The Secret of Contentment

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Philippians 4:10-13

INTRODUCTION: We are winding down the clock on our Philippians series and we are down to the last two messages. Throughout this series we have been looking at the various ways that God has called us to be partners in the gospel together. What a blessing! God does not call you to do this Christian life alone. Instead he places you in a community of believers where we can worship, fellowship, minister and serve together.

As we come to these final two sections of the letter, we are introduced to a new aspect of partnership in the gospel, that is supporting the work of the gospel with our finances. One of the main reasons Paul wrote this whole letter to begin with was because the church at Philippi had sent him a financial gift to support him while he was preaching the gospel in prison. He was writing to acknowledge their gift and to encourage them in their partnership in the gospel with him.

We will learn more about this financial partnership in the gospel in next week’s message, because in this week’s passage Paul concentrates on a different but related theme. He shares with us about Christian contentment, and the secret of being content in all circumstances. (Read Philippians 4:10-13 and pray.)

Want to know a secret? We all love hearing secrets, don’t we? There’s something about knowing a secret that makes us feel special, privileged to have this information that other people don’t know. Some people can’t keep a secret. You know, someone comes up to them and says, “Do you want to know a secret? I can only tell you if you promise me one thing – you won’t tell anyone else!” And so they promise, and then they immediately go to someone else and say, “I’ve got a secret, but I can only tell you if you promise me one thing – you won’t tell anyone else!” Ever done that? It’s okay, you don’t need to raise your hand – it’s a secret!

Well Paul shares with us a secret today that is okay to share with anyone and everyone you want. So if you’re not good at keeping secrets, then this is a great secret to pass along. It’s not a secret because it is privileged information, it’s a secret because so many people don’t know it and even if you told them, many would not believe it. It is the secret of contentment, the secret of being content no matter what your circumstances. That’s a pretty good secret, wouldn’t you say?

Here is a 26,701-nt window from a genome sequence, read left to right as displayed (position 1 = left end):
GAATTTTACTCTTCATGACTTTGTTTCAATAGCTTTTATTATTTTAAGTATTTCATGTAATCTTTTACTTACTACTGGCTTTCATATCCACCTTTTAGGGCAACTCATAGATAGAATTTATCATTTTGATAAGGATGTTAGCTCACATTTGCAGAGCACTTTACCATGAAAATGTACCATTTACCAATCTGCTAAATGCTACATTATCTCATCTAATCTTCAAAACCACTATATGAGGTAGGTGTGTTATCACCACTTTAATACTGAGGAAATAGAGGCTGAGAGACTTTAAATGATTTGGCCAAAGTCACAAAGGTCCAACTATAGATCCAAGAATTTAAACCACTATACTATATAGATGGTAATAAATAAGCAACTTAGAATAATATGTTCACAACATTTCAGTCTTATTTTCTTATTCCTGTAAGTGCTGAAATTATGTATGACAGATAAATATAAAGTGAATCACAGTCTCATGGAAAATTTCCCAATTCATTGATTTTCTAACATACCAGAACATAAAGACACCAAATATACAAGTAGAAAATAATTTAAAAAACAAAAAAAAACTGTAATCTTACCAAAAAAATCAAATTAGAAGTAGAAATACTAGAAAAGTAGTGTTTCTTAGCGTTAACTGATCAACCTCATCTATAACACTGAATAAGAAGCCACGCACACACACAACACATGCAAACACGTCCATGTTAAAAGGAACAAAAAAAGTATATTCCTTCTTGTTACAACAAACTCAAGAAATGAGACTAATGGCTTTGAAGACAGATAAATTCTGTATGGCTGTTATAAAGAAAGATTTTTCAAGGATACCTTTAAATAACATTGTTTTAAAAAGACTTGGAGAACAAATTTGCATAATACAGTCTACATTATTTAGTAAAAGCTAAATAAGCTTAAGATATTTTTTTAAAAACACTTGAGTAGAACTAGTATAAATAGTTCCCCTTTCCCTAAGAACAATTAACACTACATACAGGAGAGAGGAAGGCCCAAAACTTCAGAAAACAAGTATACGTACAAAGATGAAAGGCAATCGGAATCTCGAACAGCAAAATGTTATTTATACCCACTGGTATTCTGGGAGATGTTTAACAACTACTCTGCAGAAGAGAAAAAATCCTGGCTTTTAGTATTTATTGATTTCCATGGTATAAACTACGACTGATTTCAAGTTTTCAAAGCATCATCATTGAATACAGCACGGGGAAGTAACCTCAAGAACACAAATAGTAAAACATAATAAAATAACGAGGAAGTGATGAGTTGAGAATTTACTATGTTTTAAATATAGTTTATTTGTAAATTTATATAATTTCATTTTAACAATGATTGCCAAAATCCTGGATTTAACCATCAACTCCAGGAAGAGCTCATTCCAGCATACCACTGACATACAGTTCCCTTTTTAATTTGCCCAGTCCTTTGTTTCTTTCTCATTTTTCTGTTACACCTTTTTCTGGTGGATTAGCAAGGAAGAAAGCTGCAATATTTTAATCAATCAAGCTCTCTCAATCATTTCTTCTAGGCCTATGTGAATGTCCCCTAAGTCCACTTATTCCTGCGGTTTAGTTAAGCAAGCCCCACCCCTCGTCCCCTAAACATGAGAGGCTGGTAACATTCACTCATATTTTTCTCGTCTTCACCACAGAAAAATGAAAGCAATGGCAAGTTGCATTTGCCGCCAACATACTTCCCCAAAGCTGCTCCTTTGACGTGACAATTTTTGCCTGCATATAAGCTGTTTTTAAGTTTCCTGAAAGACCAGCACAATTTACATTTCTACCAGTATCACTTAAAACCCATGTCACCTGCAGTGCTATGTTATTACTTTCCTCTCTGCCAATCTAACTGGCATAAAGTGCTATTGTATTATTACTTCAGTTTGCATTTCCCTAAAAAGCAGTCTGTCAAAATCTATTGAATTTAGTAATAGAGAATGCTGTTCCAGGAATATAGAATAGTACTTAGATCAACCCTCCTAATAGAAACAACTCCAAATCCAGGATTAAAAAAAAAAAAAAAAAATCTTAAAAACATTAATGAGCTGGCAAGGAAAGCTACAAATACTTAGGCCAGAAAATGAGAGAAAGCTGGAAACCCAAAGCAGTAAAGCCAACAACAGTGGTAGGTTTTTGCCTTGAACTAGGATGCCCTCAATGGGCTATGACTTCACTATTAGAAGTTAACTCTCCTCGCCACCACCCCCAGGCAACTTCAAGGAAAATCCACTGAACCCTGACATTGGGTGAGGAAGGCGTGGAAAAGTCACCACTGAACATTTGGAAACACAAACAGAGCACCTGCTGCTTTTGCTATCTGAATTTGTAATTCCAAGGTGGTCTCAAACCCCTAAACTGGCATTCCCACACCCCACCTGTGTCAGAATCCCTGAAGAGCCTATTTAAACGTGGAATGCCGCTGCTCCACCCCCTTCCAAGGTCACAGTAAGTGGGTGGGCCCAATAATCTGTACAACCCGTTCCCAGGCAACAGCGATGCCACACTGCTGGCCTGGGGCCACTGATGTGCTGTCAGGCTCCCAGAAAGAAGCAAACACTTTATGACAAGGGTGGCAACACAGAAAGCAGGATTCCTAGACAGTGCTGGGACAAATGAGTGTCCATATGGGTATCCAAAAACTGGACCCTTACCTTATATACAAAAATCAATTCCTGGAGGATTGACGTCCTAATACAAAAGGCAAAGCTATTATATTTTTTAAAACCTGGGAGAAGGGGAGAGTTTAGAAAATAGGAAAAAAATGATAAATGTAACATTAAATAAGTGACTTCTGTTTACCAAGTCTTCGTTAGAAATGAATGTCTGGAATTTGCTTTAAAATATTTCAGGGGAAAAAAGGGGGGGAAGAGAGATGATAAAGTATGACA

So, do you want to know a secret? Here we go!

I. Rejoice in God’s provision

If you want to learn the secret of contentment in all circumstances, the first step is to rejoice in God’s provision. Look at the first part of verse 10 with me: “I rejoice greatly in the Lord that at last you have renewed your concern for me.” (Philippians 4:10)

Joy has been a common theme throughout this entire letter, and here Paul sounds the note of joy again, this time in response to the gift that the Philippians had sent him in prison. In fact he says, “I rejoice greatly.” This is the first time in this letter and the only time in all his letters that Paul adds the word “greatly” to his rejoicing. The Philippians’ gift of financial support lifted his heart and filled him with great joy.

But notice that Paul is rejoicing not simply in the gift itself, but he is rejoicing in the Lord. “I rejoice greatly in the Lord that at last you have renewed your concern for me.” The gift represented their friendship with him and their partnership in the gospel with him. Paul was glad to receive the gift, and he was thankful to the Philippians, but he recognized that this was God’s provision in his life. And so he rejoiced greatly in the Lord.

Your first step to learning the secret of contentment is to rejoice in God’s provision. This starts by acknowledging that everything you have comes from God. Yes, you work hard for your paycheck, but who provides you with your health, the skills, and the opportunity for work? It all comes from the Lord. Everything you have comes from God. And those times when you are in need, and either your church or family or friends come through for you, yes, thank those who help you out, but also recognize that whatever you receive, you receive from the Lord.

Now you may be wondering about Paul’s phrase in verse 10 where he says “at last you have renewed your concern for me.” At first it almost sounds like he is scolding the Philippians that they didn’t help him sooner, as if he were saying, “Finally you sent me something. It’s about time!” Now there had actually been about a ten-year gap since they had last helped Paul financially, and I think Paul realized they might take it the wrong way, and so he clarifies what he means with the rest of verse 10: “Indeed, you have been concerned, but you had no opportunity to show it.” (Philippians 4:10)